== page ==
The papers presented at the symposium on ''Physics and application of high energy density plasmas, held December 20-21, 2001 at NIFS'' are collected in this proceedings. The topics covered in the meeting include dense z-pinches, plasma focus, intense charged particle beams, intense radiation sources, discharge pumped X-ray lasers, their diagnostics, and applications of them. The papers reflect the present status and trends in the research field of high energy density plasmas. (author)
High energy density capacitors using nano-structure multilayer technology
Barbee, T.W. Jr.; Johnson, G.W.; O`Brien, D.W.
1992-08-01
Today, many pulse power and industrial applications are limited by capacitor performance. While incremental improvements are anticipated from existing capacitor technologies, significant advances are needed in energy density to enable these applications for both the military and for American economic competitiveness. We propose a program to research and develop a novel technology for making high voltage, high energy density capacitors. Nano-structure multilayer technologies developed at LLNL may well provide a breakthrough in capacitor performance. Our controlled sputtering techniques are capable of laying down extraordinarily smooth sub-micron layers of dielectric and conductor materials. With this technology, high voltage capacitors with an order of magnitude improvement in energy density may be achievable. Well-understood dielectrics and new materials will be investigated for use with this technology. Capacitors developed by nano-structure multilayer technology are inherently solid state, exhibiting extraordinary mechanical and thermal properties. The conceptual design of a Notepad capacitor is discussed to illustrate capacitor and capacitor bank design and performance with this technology. We propose a two phase R&D program to address DNA`s capacitor needs for electro-thermal propulsion and similar pulse power programs. Phase 1 will prove the concept and further our understanding of dielectric materials and design tradeoffs with multilayers. Nano-structure multilayer capacitors will be developed and characterized. As our materials research and modeling prove successful, technology insertion in our capacitor designs will improve the possibility for dramatic performance improvements. In Phase 2, we will make Notepad capacitors, construct a capacitor bank and demonstrate its performance in a meaningful pulse power application. We will work with industrial partners to design full scale manufacturing and move this technology to industry for volume production.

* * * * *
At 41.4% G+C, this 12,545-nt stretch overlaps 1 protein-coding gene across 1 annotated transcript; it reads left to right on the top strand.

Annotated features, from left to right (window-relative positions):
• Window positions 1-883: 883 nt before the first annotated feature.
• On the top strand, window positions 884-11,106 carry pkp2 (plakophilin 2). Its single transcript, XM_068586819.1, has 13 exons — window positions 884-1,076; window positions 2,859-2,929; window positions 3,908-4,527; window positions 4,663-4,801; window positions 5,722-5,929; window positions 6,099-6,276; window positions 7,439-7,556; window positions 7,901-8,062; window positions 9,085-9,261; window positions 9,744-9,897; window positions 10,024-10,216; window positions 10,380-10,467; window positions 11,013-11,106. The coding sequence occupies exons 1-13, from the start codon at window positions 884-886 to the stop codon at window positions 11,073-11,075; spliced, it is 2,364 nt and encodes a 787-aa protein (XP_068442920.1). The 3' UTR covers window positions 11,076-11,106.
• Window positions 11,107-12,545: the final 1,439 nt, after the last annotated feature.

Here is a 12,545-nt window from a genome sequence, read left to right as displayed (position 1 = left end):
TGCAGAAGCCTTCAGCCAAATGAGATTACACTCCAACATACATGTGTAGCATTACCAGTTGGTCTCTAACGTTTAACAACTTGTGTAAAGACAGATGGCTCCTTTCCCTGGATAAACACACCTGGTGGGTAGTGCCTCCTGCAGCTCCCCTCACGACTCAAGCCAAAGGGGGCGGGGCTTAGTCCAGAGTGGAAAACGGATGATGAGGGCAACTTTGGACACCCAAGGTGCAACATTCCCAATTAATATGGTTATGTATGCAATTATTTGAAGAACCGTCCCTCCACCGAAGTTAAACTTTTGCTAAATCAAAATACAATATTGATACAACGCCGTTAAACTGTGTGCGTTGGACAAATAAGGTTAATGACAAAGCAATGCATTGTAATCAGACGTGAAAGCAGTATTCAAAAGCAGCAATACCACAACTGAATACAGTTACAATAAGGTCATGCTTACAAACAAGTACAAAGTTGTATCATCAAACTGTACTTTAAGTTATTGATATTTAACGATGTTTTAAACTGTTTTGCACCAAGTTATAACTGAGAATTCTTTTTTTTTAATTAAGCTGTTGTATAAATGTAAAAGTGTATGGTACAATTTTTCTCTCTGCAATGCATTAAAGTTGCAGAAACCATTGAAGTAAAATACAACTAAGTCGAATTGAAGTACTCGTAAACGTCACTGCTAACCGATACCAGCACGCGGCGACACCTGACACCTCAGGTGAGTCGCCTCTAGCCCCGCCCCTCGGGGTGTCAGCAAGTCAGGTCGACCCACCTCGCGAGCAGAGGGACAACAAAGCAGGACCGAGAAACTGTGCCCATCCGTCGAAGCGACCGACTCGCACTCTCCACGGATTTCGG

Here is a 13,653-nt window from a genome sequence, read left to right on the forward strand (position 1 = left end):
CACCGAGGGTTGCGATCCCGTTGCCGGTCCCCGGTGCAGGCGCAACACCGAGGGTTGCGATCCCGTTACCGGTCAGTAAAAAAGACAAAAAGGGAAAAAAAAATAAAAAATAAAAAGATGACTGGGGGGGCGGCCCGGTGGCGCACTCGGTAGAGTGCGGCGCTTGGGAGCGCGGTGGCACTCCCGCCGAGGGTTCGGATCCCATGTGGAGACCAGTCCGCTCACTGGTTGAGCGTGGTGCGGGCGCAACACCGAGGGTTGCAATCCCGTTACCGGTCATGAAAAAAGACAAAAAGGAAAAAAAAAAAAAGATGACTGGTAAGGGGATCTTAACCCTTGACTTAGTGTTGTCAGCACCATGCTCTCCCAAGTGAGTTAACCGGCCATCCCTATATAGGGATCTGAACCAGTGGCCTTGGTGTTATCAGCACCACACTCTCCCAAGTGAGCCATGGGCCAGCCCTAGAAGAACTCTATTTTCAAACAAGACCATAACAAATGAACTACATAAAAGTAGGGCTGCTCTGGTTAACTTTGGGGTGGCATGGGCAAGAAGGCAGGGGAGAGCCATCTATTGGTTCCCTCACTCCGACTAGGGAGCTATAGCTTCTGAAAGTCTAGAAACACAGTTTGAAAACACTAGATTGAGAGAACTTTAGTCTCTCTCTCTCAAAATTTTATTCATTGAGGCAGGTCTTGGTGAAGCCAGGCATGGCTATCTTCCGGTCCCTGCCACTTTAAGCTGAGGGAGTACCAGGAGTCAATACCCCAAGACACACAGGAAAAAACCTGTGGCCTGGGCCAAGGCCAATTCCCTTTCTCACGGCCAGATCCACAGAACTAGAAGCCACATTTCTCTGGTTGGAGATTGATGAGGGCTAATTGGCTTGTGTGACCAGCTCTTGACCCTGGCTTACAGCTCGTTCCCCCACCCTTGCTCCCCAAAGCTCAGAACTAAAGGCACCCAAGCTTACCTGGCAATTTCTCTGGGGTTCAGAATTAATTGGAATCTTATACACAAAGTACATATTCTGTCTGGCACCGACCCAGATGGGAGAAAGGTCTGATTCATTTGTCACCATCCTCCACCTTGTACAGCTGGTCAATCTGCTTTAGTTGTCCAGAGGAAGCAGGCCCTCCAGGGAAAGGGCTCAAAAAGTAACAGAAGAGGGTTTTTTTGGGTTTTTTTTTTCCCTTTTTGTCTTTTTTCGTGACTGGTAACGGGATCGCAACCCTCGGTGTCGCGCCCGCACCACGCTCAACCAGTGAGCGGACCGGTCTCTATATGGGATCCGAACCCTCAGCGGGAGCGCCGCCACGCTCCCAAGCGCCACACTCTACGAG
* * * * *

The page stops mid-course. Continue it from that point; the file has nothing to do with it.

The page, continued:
Energy Continuity in Degenerate Density Functional Perturbation Theory
Palenik, Mark C
2016-01-01
Fractional occupation numbers can produce open-shell degeneracy in density functional theory. We develop the corresponding perturbation theory by requiring that a differentiable map connects the initial and perturbed states. The degenerate state connects to a single perturbed state which extremizes, but does not necessarily minimize or maximize, the energy with respect to occupation numbers. Using a system of three electrons in a harmonic oscillator potential, we relate the counterintuitive sign of first-order occupation numbers to eigenvalues of the electron-electron interaction Hessian.
Computational methods in high-energy-density physics
High-Energy-Density (HED) Physics involves experimental, theoretical and computational research in high pressure equation of state (EOS) of matter, opacity of materials in the plasma state, neutral and charged particle cross-section libraries, database for high explosives (HE), shock wave propagation, radiation and explosive driven hydrodynamics, particle transport theory, and modelling of complex experimental systems for inertial confinement fusion. These fields are intimately related to nuclear weapons research as well. Some of the typical computational methods used in HED physics are briefly covered in this talk. (author)
Dumping inflaton energy density out of this world
We argue that a brane-world with a warped, infinite extra dimension allows for the inflaton to decay into the bulk so that after inflation, the effective dark energy disappears from our brane. This is achieved by shifting away the decay products into the infinity of the 5th dimension. As a consequence, all matter and CMB density perturbations could have their origin in the decay of a MSSM flat direction rather than the inflaton. We also discuss a string theoretical model where reheating after inflation may not affect the observable brane
Nuclear clustering in the energy density functional approach